The Coalition government led by Tony Abbott has detailed its plans to boost investment in large scale solar installations, as it seeks to reduce the number of wind farms that Abbott and other senior Coalition members find ugly and offensive.
In a final letter to cross-bench Senators tabled late yesterday before the revised renewable energy target legislation was passed in the Upper House, environment minister Greg Hunt outlines the range of measures he intends to take to accelerate the deployment of solar.
These include, as predicted a few weeks ago, directing the Clean Energy Finance Corp to return to its “original mandate” of focusing on emerging technologies. Solar is seen as “emerging” while wind is seen as “established.”
Hunt says the Coalition will also look to provide “potential further support” for a range of measures, including community solar and solar with storage projects via “start-up loans and grants” – possibly in much the same way as the NSW government is doing. It will also look to boost the deployment of off-grid solar.
The Coalition also says it will look to boost the uptake of solar in government housing, and promote the potential of the $20,000 instant asset write-off for small business to be used for investment in rooftop solar.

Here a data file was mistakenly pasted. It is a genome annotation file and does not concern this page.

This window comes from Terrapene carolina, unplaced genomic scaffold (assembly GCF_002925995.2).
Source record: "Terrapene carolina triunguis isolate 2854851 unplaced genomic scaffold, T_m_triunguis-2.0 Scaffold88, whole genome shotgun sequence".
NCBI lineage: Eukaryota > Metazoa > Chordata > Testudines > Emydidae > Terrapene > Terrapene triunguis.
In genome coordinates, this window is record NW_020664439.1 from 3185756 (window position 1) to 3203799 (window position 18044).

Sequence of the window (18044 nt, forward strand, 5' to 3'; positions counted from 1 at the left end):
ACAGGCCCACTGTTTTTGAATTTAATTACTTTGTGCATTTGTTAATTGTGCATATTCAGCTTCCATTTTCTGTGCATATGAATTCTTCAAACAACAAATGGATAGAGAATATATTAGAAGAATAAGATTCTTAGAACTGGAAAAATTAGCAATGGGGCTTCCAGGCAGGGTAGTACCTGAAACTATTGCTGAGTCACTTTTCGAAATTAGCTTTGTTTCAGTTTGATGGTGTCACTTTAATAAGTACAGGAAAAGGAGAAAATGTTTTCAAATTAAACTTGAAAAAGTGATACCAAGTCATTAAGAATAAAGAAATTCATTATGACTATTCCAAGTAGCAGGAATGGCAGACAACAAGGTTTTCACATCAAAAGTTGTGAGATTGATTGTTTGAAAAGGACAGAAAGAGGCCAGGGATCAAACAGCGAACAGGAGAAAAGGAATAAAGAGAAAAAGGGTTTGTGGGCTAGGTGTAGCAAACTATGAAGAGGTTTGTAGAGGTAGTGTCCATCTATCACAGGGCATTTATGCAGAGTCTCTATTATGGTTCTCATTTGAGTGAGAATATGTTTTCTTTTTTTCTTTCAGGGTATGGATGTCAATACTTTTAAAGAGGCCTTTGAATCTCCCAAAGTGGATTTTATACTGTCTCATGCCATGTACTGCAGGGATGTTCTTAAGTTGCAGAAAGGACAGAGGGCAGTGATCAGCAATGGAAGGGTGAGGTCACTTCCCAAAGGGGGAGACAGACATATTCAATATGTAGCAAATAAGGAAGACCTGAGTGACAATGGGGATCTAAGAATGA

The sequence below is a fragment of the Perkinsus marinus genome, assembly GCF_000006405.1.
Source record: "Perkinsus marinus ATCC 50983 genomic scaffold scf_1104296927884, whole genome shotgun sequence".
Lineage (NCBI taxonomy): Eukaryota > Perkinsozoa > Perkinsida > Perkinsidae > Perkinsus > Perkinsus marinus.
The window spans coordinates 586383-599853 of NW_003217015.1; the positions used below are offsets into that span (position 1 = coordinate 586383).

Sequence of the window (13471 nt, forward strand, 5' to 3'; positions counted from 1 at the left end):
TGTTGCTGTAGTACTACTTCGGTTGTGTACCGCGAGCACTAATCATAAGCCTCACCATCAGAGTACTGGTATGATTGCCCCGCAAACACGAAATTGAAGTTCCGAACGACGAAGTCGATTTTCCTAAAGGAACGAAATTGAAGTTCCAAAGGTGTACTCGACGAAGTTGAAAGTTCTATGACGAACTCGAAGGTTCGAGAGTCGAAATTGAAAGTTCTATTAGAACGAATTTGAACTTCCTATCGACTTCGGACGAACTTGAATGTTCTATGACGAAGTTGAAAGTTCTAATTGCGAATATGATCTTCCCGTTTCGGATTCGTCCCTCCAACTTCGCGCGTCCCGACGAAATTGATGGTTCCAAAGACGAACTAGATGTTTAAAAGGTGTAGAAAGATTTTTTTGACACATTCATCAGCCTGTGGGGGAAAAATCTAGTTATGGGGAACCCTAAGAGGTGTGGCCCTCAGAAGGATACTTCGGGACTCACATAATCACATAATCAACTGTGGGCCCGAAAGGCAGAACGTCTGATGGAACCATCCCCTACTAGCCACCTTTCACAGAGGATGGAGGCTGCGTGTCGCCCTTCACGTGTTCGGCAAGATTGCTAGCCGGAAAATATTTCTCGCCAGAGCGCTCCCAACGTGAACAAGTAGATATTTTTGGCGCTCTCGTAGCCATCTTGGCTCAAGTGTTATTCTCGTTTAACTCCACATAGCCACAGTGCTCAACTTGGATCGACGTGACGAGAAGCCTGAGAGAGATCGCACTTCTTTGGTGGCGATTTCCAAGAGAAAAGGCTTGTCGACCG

The Coalition also says it will take steps to ensure that the community, industry and the government are up to date on the lower costs of solar technologies and industry modelling (perhaps recommend a subscription to RenewEconomy’s daily newsletter – it’s free).
It will also promote and highlight the potential of solar and battery storage, and the efforts of R&D work, and the “niche” deployment provided by the Australian Renewable Energy Agency – which, like the CEFC, is another agency that the Coalition tried but failed to dismantle.
Asutralia currently has around 3,500MW of large scale wind, and about 140MW of large scale solar, mostly through the 103MW Nyngan solar plant that was recently completed. However, Australia also has around 4,200MW of small scale solar on the rooftops of homes and businesses.
Some analysts expect wind energy to account for most of the 5,500MW to be built between now and 2020 to meet the revised renewable energy target, although some suggest around 40 per cent could be met through large scale solar, particularly in Queensland and Western Australia, where market prices and demand are higher.
Bloomberg New Energy Finance overnight released a report that said over the medium term – by 2040 – Australia is likely to have 33,000MW of small-scale solar, 37,000MW of battery storage, about 15,000MW of large scale solar, and 13,500MW of large scale wind.